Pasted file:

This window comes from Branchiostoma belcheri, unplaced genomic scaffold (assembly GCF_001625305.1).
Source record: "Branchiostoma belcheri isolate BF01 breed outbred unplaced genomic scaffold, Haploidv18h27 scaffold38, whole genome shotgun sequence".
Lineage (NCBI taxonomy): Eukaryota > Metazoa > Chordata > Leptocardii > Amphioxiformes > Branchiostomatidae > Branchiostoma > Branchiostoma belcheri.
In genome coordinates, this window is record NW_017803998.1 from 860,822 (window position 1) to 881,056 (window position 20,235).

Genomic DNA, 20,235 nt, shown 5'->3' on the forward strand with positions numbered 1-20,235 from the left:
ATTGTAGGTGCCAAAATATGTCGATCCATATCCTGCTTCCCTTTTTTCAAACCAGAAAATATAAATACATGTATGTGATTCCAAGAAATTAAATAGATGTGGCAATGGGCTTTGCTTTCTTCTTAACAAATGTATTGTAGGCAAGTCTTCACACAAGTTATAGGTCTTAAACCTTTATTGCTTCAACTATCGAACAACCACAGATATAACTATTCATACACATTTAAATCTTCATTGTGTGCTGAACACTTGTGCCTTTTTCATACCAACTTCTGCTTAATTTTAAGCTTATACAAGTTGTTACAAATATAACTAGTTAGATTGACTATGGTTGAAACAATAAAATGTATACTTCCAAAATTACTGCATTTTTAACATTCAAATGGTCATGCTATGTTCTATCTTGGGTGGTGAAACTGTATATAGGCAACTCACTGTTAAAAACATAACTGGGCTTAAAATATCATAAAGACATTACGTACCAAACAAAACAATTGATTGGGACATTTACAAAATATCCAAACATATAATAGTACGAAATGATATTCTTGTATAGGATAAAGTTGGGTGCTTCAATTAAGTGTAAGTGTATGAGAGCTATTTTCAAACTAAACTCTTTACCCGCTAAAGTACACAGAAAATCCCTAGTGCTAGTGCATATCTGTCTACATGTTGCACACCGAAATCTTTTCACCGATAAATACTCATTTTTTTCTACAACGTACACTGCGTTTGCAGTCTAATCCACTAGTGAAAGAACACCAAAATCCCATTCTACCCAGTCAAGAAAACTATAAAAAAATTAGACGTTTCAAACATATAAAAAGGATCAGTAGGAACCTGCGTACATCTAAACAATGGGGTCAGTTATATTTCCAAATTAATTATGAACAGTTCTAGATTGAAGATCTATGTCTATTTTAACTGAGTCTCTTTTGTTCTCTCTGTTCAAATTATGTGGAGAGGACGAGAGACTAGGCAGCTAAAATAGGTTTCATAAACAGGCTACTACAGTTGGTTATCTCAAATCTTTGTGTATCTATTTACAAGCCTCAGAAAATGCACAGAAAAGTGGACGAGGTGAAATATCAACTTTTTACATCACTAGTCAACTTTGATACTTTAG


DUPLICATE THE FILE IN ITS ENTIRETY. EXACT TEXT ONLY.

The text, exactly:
This window comes from Branchiostoma belcheri, unplaced genomic scaffold (assembly GCF_001625305.1).
Source record: "Branchiostoma belcheri isolate BF01 breed outbred unplaced genomic scaffold, Haploidv18h27 scaffold38, whole genome shotgun sequence".
Lineage (NCBI taxonomy): Eukaryota > Metazoa > Chordata > Leptocardii > Amphioxiformes > Branchiostomatidae > Branchiostoma > Branchiostoma belcheri.
In genome coordinates, this window is record NW_017803998.1 from 860,822 (window position 1) to 881,056 (window position 20,235).

Genomic DNA, 20,235 nt, shown 5'->3' on the forward strand with positions numbered 1-20,235 from the left:
ATTGTAGGTGCCAAAATATGTCGATCCATATCCTGCTTCCCTTTTTTCAAACCAGAAAATATAAATACATGTATGTGATTCCAAGAAATTAAATAGATGTGGCAATGGGCTTTGCTTTCTTCTTAACAAATGTATTGTAGGCAAGTCTTCACACAAGTTATAGGTCTTAAACCTTTATTGCTTCAACTATCGAACAACCACAGATATAACTATTCATACACATTTAAATCTTCATTGTGTGCTGAACACTTGTGCCTTTTTCATACCAACTTCTGCTTAATTTTAAGCTTATACAAGTTGTTACAAATATAACTAGTTAGATTGACTATGGTTGAAACAATAAAATGTATACTTCCAAAATTACTGCATTTTTAACATTCAAATGGTCATGCTATGTTCTATCTTGGGTGGTGAAACTGTATATAGGCAACTCACTGTTAAAAACATAACTGGGCTTAAAATATCATAAAGACATTACGTACCAAACAAAACAATTGATTGGGACATTTACAAAATATCCAAACATATAATAGTACGAAATGATATTCTTGTATAGGATAAAGTTGGGTGCTTCAATTAAGTGTAAGTGTATGAGAGCTATTTTCAAACTAAACTCTTTACCCGCTAAAGTACACAGAAAATCCCTAGTGCTAGTGCATATCTGTCTACATGTTGCACACCGAAATCTTTTCACCGATAAATACTCATTTTTTTCTACAACGTACACTGCGTTTGCAGTCTAATCCACTAGTGAAAGAACACCAAAATCCCATTCTACCCAGTCAAGAAAACTATAAAAAAATTAGACGTTTCAAACATATAAAAAGGATCAGTAGGAACCTGCGTACATCTAAACAATGGGGTCAGTTATATTTCCAAATTAATTATGAACAGTTCTAGATTGAAGATCTATGTCTATTTTAACTGAGTCTCTTTTGTTCTCTCTGTTCAAATTATGTGGAGAGGACGAGAGACTAGGCAGCTAAAATAGGTTTCATAAACAGGCTACTACAGTTGGTTATCTCAAATCTTTGTGTATCTATTTACAAGCCTCAGAAAATGCACAGAAAAGTGGACGAGGTGAAATATCAACTTTTTACATCACTAGTCAACTTTGATACTTTAG